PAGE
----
And John begins his gospel, some of you memorized some of this, and he's like, "How to start this? 'In the beginning,' not God created the heavens and the earth, we got that part. 'In the beginning was the logos, the Word, and the Word was God. And it came,' oh, I got it, 'It came and it dwelt among us.' He lived among us, literally. He camped out and pitched his tent with us so that we could know what the Father is like". What came before wasn't wrong, it was just incomplete. The author of Hebrews echoes this. You gotta read this whole passage. I'm just gonna give you a just a snippet. Listen, this is what the author of Hebrews, we don't know who wrote the New Testament document we call Hebrews, "The law is only a shadow".

There it is again, nothing wrong with it, it's just not the reality. "The law is only a shadow of the good things that are coming, not the realities themselves". And again, we have such a different context than they did. But here's their context. Since the beginning of the world, men and women have been searching for God. The pagan world was extraordinarily religious. They didn't have religions. That was a modern concept. But they were, by our definition, religious. Everybody believed in the gods, and they would add gods and subtract gods. And your gods are bigger than my gods, but everybody had gods. Everybody was constantly looking up, trying to figure out what is it like, what's going on, what's behind all of this? And until the arrival of Jesus, even the Jews, to some extent, they wondered and they wandered, and they tried to figure this out.

And then with the arrival of Jesus, God made it as clear as it could possibly be made clear to mortal people. He accommodates to our capacity, but he sends God in the flesh to dwell among us. And so many people recorded the words and the works of Jesus, that four survived antiquity. He came to show us what God is like. And he came to show us who God loves. Jesus didn't simply have the best explanation for God. Like some of the Old Testament writers had explanations for God. Jesus, this is the bottom line. Jesus is the best explanation of God. What if that's true? What does that do to your view of God? What does that do to my view of God? What excuse does that take away in terms of how I view people or treat people? What does that do to my priorities? What becomes more important? What becomes less important?

So the second thing that we must believe in order to be a faithful follower of Jesus is that Jesus came to illustrate and to demonstrate what God is like, to reveal in the word he uses to reveal and to explain the Father, that we are not left to draw conclusions about God based on our personal experience, our emotions, or even nature. If you want to know what God is like, it's this simple, this is why it's so brilliant. If you want to know what God is like, God is like Jesus. And that's good news, because that means God loves you personally and God has forgiven you, because Jesus was given the authority to forgive sin at will. But if that's true, perhaps you have some unlearning to do. Perhaps you have some homework to do. Perhaps you have some questions to ask.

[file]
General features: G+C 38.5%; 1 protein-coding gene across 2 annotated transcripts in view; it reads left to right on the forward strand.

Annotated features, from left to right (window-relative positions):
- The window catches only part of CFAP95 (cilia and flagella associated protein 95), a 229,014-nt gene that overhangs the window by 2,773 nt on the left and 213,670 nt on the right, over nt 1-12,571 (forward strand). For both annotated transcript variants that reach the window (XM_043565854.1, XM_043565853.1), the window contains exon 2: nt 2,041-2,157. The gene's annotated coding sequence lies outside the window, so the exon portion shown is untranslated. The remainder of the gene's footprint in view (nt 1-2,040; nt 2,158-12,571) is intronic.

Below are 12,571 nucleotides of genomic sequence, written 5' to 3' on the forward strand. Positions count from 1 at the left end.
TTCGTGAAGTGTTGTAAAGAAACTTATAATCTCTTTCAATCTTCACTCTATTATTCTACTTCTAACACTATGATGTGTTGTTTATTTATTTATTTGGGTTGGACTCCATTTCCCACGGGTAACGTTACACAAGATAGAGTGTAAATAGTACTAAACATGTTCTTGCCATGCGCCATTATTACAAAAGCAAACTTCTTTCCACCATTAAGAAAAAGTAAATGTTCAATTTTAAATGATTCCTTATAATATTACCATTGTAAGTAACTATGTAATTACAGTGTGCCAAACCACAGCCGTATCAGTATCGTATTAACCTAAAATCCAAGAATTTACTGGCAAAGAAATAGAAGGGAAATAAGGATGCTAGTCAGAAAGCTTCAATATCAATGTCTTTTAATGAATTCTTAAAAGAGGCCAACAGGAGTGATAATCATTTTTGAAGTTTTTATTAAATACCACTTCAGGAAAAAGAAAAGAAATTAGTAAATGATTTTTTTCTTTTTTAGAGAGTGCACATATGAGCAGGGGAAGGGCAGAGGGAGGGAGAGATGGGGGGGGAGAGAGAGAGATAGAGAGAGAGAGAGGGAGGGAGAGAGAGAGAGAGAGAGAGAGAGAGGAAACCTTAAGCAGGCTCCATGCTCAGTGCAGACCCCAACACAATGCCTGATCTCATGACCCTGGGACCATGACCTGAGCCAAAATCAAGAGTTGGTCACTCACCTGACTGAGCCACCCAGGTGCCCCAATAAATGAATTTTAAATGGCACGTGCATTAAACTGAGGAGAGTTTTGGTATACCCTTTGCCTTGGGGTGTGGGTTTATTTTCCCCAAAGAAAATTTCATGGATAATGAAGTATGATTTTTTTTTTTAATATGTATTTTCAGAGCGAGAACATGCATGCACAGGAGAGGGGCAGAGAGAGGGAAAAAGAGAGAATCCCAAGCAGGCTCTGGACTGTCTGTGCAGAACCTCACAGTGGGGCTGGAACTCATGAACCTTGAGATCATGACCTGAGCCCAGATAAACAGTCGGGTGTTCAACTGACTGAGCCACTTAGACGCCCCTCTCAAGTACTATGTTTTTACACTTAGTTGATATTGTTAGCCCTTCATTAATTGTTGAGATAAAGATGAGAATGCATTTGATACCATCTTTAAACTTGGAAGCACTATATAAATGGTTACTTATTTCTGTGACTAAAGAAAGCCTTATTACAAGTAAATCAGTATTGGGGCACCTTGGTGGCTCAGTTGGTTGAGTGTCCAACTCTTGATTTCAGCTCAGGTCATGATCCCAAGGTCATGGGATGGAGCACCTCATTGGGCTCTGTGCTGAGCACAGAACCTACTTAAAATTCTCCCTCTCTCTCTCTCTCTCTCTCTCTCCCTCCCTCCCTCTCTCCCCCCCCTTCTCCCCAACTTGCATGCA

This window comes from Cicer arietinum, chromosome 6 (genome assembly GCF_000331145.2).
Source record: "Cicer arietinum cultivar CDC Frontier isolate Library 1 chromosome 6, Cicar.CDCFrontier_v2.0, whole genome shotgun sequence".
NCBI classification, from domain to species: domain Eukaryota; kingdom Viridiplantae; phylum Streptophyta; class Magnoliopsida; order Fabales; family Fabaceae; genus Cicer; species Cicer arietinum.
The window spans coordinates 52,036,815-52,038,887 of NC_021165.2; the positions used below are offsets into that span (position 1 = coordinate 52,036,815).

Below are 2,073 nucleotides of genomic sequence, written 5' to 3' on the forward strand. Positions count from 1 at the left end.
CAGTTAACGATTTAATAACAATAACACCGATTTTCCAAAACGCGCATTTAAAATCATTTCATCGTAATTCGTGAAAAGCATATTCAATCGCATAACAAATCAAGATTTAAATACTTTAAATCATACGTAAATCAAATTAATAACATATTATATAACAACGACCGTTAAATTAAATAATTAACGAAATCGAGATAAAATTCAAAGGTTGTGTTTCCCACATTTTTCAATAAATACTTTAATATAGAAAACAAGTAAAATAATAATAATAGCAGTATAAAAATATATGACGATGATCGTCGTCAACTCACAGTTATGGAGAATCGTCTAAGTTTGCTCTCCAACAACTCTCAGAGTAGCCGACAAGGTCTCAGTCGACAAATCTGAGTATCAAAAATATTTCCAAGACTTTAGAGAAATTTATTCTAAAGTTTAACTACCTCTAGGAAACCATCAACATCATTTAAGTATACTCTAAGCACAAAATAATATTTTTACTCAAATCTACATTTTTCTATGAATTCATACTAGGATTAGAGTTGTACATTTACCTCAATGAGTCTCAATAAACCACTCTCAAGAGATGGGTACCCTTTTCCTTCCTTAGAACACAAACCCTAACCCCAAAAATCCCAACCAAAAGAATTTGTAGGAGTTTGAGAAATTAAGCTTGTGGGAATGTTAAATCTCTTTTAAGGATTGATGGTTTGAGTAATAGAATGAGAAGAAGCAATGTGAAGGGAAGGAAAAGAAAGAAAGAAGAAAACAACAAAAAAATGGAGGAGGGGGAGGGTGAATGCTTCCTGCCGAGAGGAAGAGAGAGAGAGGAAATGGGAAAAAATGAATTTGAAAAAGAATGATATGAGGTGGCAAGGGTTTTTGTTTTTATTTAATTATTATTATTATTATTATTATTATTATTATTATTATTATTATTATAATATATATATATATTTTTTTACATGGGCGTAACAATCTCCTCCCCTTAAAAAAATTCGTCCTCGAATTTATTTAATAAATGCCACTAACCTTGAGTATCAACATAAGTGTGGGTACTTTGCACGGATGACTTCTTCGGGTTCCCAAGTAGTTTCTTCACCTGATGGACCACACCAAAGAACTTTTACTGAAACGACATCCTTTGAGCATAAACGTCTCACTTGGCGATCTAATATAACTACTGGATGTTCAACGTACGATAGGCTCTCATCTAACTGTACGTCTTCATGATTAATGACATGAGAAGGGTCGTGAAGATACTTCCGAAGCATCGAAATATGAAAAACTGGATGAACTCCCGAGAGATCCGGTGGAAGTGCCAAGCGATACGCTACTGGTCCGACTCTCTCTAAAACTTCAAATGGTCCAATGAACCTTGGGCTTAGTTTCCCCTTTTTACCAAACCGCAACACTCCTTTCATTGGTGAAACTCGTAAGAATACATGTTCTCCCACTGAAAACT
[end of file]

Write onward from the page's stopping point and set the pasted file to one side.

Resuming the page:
So I want to end with the question where we basically started one more time. Does your view of God the Father align with your view of Jesus the Son? When you thank God and when you think the name Jesus is there a tension? If so, you have some work to do. If they conjure up different emotions, perhaps you have some work to do. And you will not know, according to Jesus, you will not know what the Father is like until you take the time to discover what Jesus is like. And you get the clearest picture of Jesus in the gospels by following him through the gospels. So wrapping up, fundamental number one, Jesus is God's son and our King. Fundamental number two, Jesus came to illustrate and to demonstrate what God is like. But Jesus came to do something else as well within the context of this. And we're gonna pick it up right there next time in Part 3 of "The Fundamental List: Recovering the Essentials of Our Faith".

Heavenly Father, thank you for allowing us to call you Heavenly Father, because your Son invited us to refer to you as Heavenly Father. So Heavenly Father, help us to see you the way that you are, sand off the rough edges. Father, some of us have been hurt by the church and hurt by theology. It's hard to even pray sometimes. Heal that in us, because that's what Jesus would do. Father, for those of us who think you're far off, I pray that we would realize that you're close because Jesus came close. I pray that we would hear in the words of Jesus, the words of God the Father. So wherever this lands with us, however this lands with us, give us the wisdom to know what to do and the courage to lean in. In Jesus' name, amen.